My dog Sam, Part 9

The next day Sam made a trip to the veterinarian in order to get patched up.  After taking one look at his wounds, the vet insisted Sam be kept and observed for rabies as a precaution.  We knew Sam wasn’t infected but left him anyway, thinking it best to go with the recommendation of a professional. 

My sister went to retrieve Sam a few days later and said that when he was brought out of the kennel he seemed despondent and broken.  But as soon as he recognized her Sam leaped up and came to life, happy to be going home again.  All the way back to the gray house Sam submissively rode with his head on her lap. 

Sam favored his leg all winter and into the spring, staying close by the house but not changing his even temperament.  He was irate all the time, anxiously awaiting fairer weather and feeling claustrophobic or too close to people.  Sam became more of a loner after that night of mayhem in our yard.  Even when his leg became fully mended, running with the boys didn’t seem to appeal to him much anymore.  But that didn’t keep him from travelling up and down the road with apparent aloofness towards four and two legged creatures both great and small.  And that did not alter the perception of him being a bad dog to the rest of our neighbors, because Sam was used to having things his own way.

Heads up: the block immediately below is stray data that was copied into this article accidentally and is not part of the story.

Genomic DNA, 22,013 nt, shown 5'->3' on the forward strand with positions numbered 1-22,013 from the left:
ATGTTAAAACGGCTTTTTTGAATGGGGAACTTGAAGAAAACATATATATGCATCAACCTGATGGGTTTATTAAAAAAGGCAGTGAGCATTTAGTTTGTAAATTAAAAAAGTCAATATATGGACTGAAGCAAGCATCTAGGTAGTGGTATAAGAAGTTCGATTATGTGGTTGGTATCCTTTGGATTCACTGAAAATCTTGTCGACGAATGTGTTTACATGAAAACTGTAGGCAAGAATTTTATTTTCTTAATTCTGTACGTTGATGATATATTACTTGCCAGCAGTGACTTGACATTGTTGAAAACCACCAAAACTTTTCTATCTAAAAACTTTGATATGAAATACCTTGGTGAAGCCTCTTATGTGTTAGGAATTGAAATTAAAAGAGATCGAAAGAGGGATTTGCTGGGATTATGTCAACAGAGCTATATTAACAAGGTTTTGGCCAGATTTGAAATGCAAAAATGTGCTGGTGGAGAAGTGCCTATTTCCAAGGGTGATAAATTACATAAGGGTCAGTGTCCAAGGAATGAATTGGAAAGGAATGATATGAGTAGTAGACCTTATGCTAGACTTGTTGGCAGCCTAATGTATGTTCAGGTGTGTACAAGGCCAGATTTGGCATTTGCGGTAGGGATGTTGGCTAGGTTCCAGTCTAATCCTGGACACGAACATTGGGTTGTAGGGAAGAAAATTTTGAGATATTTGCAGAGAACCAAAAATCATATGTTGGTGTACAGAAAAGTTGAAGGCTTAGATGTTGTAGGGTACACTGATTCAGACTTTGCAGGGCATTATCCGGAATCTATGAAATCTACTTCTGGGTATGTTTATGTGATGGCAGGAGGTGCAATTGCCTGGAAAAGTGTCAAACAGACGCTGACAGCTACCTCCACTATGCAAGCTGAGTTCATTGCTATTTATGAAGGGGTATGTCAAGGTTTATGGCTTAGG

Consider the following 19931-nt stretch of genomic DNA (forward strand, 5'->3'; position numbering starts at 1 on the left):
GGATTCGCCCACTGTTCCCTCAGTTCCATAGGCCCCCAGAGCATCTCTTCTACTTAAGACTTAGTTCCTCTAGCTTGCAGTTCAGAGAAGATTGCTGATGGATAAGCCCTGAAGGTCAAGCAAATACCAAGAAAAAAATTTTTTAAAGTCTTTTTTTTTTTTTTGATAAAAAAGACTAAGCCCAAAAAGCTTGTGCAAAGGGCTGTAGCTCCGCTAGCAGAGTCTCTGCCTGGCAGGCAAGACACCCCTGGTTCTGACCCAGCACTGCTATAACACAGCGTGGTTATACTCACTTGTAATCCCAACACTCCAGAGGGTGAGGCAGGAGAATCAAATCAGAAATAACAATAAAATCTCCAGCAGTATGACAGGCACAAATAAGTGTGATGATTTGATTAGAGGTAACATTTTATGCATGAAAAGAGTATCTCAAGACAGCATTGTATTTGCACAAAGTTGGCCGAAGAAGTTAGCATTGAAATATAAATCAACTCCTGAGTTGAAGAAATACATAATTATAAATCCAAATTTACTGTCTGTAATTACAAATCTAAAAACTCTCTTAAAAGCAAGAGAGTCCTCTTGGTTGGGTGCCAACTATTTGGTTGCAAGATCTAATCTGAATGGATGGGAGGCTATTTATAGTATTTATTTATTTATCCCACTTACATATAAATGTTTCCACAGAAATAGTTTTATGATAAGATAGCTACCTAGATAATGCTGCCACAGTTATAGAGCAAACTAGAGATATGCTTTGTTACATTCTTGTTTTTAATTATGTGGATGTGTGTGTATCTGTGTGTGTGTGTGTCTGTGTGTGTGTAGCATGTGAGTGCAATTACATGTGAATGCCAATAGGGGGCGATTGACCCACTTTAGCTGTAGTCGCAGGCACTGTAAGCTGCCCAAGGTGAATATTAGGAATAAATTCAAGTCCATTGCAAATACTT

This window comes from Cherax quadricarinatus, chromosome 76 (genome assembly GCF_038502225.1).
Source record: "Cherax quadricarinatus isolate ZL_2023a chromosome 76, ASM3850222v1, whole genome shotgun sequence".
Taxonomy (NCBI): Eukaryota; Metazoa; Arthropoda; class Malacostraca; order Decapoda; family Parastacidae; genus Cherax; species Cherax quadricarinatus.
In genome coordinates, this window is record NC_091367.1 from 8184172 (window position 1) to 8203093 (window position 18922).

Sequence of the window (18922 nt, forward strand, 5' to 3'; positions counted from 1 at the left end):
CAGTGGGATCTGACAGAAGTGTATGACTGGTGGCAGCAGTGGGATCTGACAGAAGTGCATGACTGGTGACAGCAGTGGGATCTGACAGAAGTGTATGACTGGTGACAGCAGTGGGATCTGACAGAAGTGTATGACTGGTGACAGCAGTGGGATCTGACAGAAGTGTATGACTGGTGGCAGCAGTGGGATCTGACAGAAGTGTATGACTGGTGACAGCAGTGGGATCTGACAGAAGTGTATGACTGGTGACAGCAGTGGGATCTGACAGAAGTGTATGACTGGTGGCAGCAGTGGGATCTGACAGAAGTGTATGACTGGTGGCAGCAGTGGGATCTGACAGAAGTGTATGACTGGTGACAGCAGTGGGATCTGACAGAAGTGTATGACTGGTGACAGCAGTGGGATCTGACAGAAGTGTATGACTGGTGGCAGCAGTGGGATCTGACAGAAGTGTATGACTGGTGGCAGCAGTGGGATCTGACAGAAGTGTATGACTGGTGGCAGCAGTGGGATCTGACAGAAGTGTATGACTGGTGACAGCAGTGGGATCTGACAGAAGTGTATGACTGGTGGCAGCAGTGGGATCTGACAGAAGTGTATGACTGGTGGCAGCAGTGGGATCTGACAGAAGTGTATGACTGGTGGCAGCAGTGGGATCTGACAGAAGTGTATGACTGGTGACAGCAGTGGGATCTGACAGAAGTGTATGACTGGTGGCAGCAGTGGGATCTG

One time I was walking with Sam down the “lower” road and there was a dog tied up in his yard barking at us and straining at his rope.  Sam and I moved along minding our own business but this dog was insistent, barking and swiping at the air with his front paws, jerking at his restraint like he couldn’t contain himself and needed to confront my dog.  Suddenly the clip on the collar broke and this dog was catapulted toward us with such a velocity that it seemed to startle him.  He stopped short of the road and stood silently looking at us like his bluff had just been called.  Sam didn’t even seem to notice the mutt, so confident was he that we strode on without missing a beat.  That dog stayed put until we were well down the road… then started barking again.

Sam left us one day and didn’t come back.  Naturally we didn’t think much of it at first because he continued to leave and come back at his leisure, we sort of came to expect it.  But this time he was gone for awhile and I became worried that something had happened to him.  Perhaps one of the neighbors had made good on his threat or Sam had another run in with the roving band of n’er-do-wells that he’d once been associated with.